Apparently I forgot to post the last two paintings on the blog!  The last two were both 6 x 4 on Raymar archival cotton canvas panel.  Day Four was a study of Parker (formerly known as Billy) as a foal, looking all sweet and innocent (yeah, right!). Day Five was a portrait of Sheldon, who celebrated his fifth birthday this week.  All five studies are now on my website in the "Studies" section, and for sale, $65.00 each including shipping in North America, until the end of the month.  After that, they'll be going to Equis Art Gallery to replenish the supply of my studies there. They seem to get snapped up there, so if you're thinking about it, don't wait too long!  ;-) 
"Sheldon," 6 x 4 oil study.

Thursday, February 18, 2016

Day Three - Works Well Under Pressure

"Rachel" 6 x 4 oil study on Raymar cotton canvas panel.
So, you get in after a busy day of horse care, riding, more horse care, finally getting registration pics done of the now-yearling, a quick trip for caffeine and sugar, followed by a visit to the tack shop to take advantage of a sale to replenish necessary supplies (honestly)'s 7:30pm.  And you still have a painting to do.

Yes, you contemplate skipping, but the whole point of challenges is to make yourself do things, even when you'd rather just spend a mindless couple of hours before going back out for more horse care, on an increasingly cold February evening. Or, you know, maybe eat dinner.  I had, at least, prepped the panel with a light tone of yellow ochre.  Small isn't necessarily easier, but the panel that was ready was 4 x 6...or, when I settled on my reference, 6 x 4.  I did choose a head-on head study, as I find these easier.  I procrastinated a little longer because, well, this is just what I do.  Picked up a brush.  Started drawing. Then started just pushing paint around to get the form.  After bits and pieces of an hour (because that's how I work - completely ADD)....this little portrait of Rachel happened.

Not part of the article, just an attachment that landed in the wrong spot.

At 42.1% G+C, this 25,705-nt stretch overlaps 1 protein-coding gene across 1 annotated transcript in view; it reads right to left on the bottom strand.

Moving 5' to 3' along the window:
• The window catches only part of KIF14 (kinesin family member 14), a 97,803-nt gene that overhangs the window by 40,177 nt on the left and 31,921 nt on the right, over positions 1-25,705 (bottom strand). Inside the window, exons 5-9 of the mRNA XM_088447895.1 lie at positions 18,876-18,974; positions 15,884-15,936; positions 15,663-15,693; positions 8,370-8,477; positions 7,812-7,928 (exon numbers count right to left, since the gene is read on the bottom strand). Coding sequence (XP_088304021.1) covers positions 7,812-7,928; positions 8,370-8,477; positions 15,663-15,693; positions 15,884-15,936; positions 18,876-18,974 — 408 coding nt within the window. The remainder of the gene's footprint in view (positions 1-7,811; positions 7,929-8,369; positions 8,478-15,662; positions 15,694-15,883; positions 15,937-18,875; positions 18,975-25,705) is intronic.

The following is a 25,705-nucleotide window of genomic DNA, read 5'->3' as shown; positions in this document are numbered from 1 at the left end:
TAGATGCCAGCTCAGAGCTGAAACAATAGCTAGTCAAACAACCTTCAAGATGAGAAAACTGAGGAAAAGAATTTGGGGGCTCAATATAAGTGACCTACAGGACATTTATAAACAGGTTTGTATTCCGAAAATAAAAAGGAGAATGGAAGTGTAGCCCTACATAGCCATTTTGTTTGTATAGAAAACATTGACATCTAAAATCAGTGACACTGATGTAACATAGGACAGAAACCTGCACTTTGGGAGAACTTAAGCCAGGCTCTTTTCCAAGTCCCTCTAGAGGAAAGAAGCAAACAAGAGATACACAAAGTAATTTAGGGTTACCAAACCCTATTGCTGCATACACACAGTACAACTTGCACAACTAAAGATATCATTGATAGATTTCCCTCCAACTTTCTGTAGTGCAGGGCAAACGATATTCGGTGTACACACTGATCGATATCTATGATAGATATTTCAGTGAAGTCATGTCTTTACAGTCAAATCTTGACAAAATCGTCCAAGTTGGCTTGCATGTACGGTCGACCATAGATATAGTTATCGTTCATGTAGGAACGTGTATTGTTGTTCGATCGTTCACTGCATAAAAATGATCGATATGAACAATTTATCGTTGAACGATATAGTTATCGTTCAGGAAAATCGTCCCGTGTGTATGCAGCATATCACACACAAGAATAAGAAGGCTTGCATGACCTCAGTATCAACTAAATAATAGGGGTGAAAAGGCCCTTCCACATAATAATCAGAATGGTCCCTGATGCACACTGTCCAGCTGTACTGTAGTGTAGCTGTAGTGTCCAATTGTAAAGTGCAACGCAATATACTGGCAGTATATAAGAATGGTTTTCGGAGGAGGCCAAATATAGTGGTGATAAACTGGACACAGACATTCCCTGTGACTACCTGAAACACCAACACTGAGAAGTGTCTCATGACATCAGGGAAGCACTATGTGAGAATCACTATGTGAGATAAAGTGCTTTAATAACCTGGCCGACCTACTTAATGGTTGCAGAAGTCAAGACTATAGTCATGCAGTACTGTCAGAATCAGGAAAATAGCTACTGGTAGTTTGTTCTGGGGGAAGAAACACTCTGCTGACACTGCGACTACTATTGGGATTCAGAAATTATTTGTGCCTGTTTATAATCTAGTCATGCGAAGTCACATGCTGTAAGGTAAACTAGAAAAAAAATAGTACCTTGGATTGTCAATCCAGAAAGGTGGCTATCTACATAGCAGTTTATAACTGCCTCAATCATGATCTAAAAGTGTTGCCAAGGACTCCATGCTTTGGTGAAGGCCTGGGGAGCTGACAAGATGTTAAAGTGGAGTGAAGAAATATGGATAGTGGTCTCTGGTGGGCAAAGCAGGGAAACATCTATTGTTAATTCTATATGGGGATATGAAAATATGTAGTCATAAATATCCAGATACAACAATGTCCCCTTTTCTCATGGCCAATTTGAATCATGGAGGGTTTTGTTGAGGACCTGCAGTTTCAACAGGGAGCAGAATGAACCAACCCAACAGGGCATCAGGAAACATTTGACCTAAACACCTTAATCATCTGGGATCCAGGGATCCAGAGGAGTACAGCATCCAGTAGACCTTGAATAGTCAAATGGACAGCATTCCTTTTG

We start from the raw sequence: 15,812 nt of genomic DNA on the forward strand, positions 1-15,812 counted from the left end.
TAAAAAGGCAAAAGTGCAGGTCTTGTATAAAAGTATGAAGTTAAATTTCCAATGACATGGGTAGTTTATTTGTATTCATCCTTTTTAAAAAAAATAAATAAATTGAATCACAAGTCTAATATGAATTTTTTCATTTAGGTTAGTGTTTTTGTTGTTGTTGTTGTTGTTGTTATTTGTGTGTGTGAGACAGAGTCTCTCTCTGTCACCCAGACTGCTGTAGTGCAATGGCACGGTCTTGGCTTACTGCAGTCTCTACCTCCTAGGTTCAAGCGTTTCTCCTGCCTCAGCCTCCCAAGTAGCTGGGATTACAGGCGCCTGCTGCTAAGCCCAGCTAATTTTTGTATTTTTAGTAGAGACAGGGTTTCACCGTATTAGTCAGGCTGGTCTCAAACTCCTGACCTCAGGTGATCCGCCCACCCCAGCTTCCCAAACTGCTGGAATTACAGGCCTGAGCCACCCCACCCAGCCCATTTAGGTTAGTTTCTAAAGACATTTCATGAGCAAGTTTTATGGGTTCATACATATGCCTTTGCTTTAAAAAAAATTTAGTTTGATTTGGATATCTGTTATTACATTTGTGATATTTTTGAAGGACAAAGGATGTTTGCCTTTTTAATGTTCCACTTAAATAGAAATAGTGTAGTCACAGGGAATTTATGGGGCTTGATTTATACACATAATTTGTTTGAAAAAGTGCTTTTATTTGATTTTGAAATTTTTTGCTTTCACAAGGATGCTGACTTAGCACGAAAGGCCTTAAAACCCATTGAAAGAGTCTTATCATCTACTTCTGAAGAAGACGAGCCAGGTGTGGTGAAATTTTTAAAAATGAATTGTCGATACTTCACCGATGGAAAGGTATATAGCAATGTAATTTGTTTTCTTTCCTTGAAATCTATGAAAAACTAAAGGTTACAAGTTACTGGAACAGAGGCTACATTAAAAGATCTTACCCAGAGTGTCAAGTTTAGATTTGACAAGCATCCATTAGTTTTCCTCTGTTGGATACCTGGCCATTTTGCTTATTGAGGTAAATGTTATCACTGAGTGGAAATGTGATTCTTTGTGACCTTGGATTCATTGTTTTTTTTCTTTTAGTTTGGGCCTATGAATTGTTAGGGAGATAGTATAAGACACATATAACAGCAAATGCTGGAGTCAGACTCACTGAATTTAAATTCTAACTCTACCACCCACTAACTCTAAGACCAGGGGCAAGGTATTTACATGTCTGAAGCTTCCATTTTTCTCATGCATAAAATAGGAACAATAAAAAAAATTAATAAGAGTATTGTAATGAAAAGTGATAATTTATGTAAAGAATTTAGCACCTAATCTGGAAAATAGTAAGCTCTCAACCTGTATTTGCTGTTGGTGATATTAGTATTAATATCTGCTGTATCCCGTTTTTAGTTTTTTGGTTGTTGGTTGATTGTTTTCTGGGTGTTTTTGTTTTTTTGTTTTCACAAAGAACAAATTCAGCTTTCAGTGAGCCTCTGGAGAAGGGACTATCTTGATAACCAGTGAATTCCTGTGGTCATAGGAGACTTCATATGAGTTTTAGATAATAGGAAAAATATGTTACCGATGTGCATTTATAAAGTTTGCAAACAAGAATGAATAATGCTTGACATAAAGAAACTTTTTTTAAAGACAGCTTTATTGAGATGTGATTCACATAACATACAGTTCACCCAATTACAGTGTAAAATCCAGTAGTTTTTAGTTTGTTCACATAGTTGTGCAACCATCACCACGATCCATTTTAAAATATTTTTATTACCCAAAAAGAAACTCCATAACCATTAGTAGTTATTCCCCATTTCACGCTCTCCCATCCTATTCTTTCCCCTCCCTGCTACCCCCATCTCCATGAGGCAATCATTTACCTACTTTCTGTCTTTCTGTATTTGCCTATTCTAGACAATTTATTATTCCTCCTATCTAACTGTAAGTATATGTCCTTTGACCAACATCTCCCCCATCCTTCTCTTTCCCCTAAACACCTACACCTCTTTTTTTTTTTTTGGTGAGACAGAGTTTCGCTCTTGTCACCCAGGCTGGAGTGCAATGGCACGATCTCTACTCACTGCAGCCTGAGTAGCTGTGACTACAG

Again, loose and imperfect. Today I have more time, so I'll most certainly botch it up. ;-)

Wednesday, February 17, 2016

Sometimes, You Just Have To Give Yourself a Kick In The...

"New Digs With Toys," 5 x 7 oil study.
Facebook.  We love it. Hate it. Love to hate it.  Every so often these "challenges" come along – we've been having some fun with a music challenge, posting different favourite songs, and recently the art challenge has resurfaced.  I did it a couple of weeks ago – but it's inevitable that one will get tagged again to do it.  When that happened, I decided to make my own challenge, to do a painting a day for five days.  Having done several thirty day challenges (see my Thirty Horses, Thirty Days blog for many of them!) I figured I could pull off five, and maybe get myself jump-started back into a better studio routine.

It's amazing how much better I feel about day two's painting than day one.  I'm hoping by Friday I'll be unstoppable!  Haha....please don't let my horses hear that, they may take on a challenge of their own to stop me!  ;-) 
"Leo ('Hey, Good-Looking!')" 6 x 6 oil study on Raymar canvas panel.

Saturday, February 13, 2016

Go Lexie Lou!

Lexie Lou ~ oil on linen.
I've been working on a few smaller studies these days, on various surfaces, just to keep things going in the studio while other things still keep me from spending a more solid chunk of time painting.  I have ideas and blog posts running through my head all the time...they'll eventually get out.